A son-in-law of Osama bin Laden and spokesman for
terrorist group al-Qaeda pleaded not guilty Friday to one terrorism
charge in a New York City courtroom.
Suleiman Abu Ghaith, who is charged with conspiracy to kill US citizens, appeared in court during a 15-minute hearing. He arrived in the United States on March 1 after being arrested on February 28, reportedly in Turkey.
If found guilty, he could be sentenced to up to life in prison.
During the arraignment on Friday, US District Judge Lewis A Kaplan appointed public defenders for Ghaith and set a date for a conference early April to give the defence enough time to study the unclassified discovery submitted by the prosecution.
The discovery contains a 22-page statement Ghaith made after he was detained and a number of video and audio recordings of him speaking on behalf of al-Qaeda.
Sitting between his defence lawyers, Ghaith seemed resigned as he listened to the translator detail the charge against him.
The White House defended the decision to try him in a civilian court rather than send him to Guantanamo.
Spokesman Josh Earnest pointed to a "broad consensus across the United States government" to use a civilian court and said there was a "strong track record" of using such courts against other terrorism suspects, including the Times Square bomber Faisal Shahzad and the so-called "underwear bomber" Umar Farouk Abdulmutallab.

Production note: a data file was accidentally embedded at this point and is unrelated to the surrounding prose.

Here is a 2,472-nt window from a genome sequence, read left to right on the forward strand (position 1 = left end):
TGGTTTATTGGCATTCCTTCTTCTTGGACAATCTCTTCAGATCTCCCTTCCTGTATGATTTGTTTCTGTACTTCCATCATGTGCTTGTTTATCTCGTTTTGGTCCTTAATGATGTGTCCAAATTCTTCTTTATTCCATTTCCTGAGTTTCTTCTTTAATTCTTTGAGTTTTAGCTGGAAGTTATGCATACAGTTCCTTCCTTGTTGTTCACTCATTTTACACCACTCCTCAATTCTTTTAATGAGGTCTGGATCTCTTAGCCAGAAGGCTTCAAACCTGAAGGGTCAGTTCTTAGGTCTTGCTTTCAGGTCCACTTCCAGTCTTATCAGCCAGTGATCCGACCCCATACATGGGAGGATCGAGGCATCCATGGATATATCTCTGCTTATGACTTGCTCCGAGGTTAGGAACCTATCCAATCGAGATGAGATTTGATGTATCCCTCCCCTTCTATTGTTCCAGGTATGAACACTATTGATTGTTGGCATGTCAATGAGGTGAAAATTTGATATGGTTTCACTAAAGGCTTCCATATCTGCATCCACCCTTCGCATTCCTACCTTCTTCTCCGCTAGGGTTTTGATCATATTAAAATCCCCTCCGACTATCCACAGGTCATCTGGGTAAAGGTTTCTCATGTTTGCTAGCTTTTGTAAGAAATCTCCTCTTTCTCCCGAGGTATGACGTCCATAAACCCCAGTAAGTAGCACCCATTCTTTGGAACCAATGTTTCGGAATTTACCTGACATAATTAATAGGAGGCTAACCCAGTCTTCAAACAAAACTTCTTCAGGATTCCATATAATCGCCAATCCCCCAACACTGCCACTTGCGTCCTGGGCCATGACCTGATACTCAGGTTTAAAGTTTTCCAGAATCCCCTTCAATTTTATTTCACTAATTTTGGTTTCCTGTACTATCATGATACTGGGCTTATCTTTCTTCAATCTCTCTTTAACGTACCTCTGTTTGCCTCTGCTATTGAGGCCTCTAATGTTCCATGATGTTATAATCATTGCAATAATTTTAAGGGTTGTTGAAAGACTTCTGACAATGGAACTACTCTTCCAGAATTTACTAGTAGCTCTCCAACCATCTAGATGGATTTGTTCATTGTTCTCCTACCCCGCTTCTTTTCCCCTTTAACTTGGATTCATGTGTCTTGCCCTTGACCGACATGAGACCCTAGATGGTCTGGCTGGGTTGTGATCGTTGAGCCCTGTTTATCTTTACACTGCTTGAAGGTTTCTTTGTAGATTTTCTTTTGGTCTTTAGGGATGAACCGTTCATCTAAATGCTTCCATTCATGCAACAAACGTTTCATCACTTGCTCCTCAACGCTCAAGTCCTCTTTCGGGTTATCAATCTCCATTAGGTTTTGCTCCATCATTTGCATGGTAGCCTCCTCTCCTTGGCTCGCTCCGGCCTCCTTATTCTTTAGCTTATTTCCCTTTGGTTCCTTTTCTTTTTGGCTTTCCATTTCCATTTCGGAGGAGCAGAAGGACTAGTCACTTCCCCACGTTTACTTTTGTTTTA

Obama has vowed to use such courts to achieve justice whenever possible, he said.
Ghaith, who is married to one of bin Laden's daughters, had been part of al-Qaeda since at least May 2001, the Justice Department said in the indictment, which was revealed Thursday.
He urged others to swear allegiance to the terrorist group and acted as the group's spokesman, warning of attacks similar to the September 11, 2001 attacks in New York and Washington, the indictment against him said.
In a video from September 12, 2001, Ghaith appeared along al-Qaeda leaders and told Americans that a "a great army is gathering against you," Kaplan quoted the prosecution Friday.
In the video, he was seated alongside bin Laden, the leader of al-Qaeda at the time, and Ayman al-Zawahiri, the current leader of al-Qaeda.
He called for Muslims to battle "the Jews, the Christians and the Americans." He later warned the US that "the storms shall not stop, especially the airplanes storm."
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